Wallabies great Mark Ella needed to be persuaded to have his name as part of the new trophy to be contested by Australia and England from Saturday week, but he says it is a great honour and “probably time” that two former players were recognised.
Rugby Australia [RA] and the Rugby Football Union [RFU] on Friday confirmed the existing reports that the Cook Cup would be replaced by the Ella-Mobbs Cup, with the former Test fly-half honoured alongside Englishman Edgar Mobbs, who played in the very first rugby international between the two countries in 1909 and was later killed in World War I.
The decision to replace the Cook Cup, which the two countries had contested since the game turned professional in 1996, had drawn criticism in some corners.
But Ella says that while he personally had never taken any offence to the trophy being named after the colonial explorer, he agreed it was time the rivalry carried more suitable rugby personas.
“It means a lot to me and my family,” Ella told reporters in the middle of Coogee Oval, where he and his brothers Glen and Gary had run amok for Sydney club Randwick. “Obviously I’ve got a very good looking twin brother, and a younger brother, and we played a lot of our rugby here and it meant a lot to us over the years.
“I’m honoured that the Cup is now in my name, or in our name I guess – it’s a big honour.
“I understand the connotations [of the Cook Cup] and it certainly didn’t upset me. But to be fair it’s been around a long time, 25 years, and now it’s probably time to recognise the rivalry between the RFU and Rugby Australia, and what it means. And having two former players as part of the new Ella-Mobbs Cup, I think, is the way it should be.”
While the trophy is still getting its finishing touches before being unveiled ahead of the first Test in Perth next week, Ella did reveal one small feature of the new silverware, which has been designed by his niece, Natalie.
“Natalie’s a pretty good artist and she knows what we needed, [but] I made a couple of suggestions about mullet,” Ella explained. “That might sound funny to many people but my dad was a net fisherman and we caught mullet right throughout our summers, and Glen and Gary again played a big role in that.
“When you come from a family of 12, you don’t really have a lot to talk or argue about when food is put in front of you. So we had baked mullet, skinned mullet, mullet soup – any way you could eat mullet was the way it was.
“And even to this day there are [still] two people who call me ‘mullet’ and they are David Campese and Wally Lewis. They’re the only two people who call me mullet, so it’s lasted.”
With just a week away until the first Test, anticipation is building for what is a hugely important series for both sides, but particularly the Wallabies who haven’t beaten England since the 2015 Rugby World Cup.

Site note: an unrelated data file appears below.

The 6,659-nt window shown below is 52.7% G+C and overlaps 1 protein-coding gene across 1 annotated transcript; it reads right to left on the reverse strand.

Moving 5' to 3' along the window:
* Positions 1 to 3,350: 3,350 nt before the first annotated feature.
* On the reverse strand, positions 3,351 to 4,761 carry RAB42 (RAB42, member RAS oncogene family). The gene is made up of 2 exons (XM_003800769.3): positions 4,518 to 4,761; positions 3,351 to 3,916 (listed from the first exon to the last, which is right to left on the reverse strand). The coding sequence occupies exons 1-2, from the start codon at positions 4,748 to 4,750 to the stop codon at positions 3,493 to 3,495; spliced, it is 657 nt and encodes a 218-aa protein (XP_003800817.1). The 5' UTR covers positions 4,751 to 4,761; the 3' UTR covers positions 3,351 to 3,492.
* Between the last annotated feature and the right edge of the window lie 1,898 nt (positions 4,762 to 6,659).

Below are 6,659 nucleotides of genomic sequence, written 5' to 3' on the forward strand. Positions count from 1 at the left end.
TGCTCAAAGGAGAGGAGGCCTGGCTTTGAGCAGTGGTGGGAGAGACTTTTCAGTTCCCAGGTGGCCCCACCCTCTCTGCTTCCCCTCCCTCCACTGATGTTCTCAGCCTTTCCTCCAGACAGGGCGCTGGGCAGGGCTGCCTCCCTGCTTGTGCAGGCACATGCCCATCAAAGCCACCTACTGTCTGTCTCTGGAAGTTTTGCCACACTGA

At the helm of England for all eight of those victories has been Australian Eddie Jones, who has already attempted to take the heat off his touring squad by winding up the “aggressive” local fans and media.
Ella knows Jones’ tricks all too well.
“I’ll probably get to see Eddie in Perth before the first Test match, we’ve known each other since we were three years old,” Ella said. “We did kindergarten, primary school, high school [together]; I know my twin brother, Glen, and Eddie are as thick as thieves, and we’ll have a few laughs and giggles when I do catch up with him.
“Beaver [Jones], obviously playing with him on this field, he always had a sharp tongue and he didn’t hesitate in telling the referee or his opposition what he thought of them and we used to have a lot of fun having potshots at each other.
“I better not say too much; he might get the s—- with me.”
While there are no Indigenous players in Dave Rennie’s current squad, Ella is hopeful that this latest move from RA, which follows the creation of the Wallabies Indigenous jersey and the singing of the national anthem in the Eora language in 2020, will continue to inspire young Indigenous players to take up the game and follow in the footsteps of he, his brothers and, more recently, Kurtley Beale.
“I think it has to be both, there’s no way that I could just say that ‘Mark Ella deserved it’,” Ella said when asked whether the trophy was recognition of his legacy or Indigenous representation on the whole.
“In fact, I’m probably representing the Indigenous population, obviously we’ve had a lot of Indigenous players over the years, with the latest being Kurtley Beale. We’re proud of what we’ve achieved within rugby, and hoping that there is many more to come.
“They’re [Rugby Australia] doing their best; again like other sports it’s not easy. But as long as they don’t give up hope and believe that there is talent there and there [are] opportunities, that they’ll keep on trying.”